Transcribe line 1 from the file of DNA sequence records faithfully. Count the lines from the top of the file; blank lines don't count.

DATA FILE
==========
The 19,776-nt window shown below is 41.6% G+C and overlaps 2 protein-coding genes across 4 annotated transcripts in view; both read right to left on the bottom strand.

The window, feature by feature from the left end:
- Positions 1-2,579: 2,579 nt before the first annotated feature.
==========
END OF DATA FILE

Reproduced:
The 19,776-nt window shown below is 41.6% G+C and overlaps 2 protein-coding genes across 4 annotated transcripts in view; both read right to left on the bottom strand.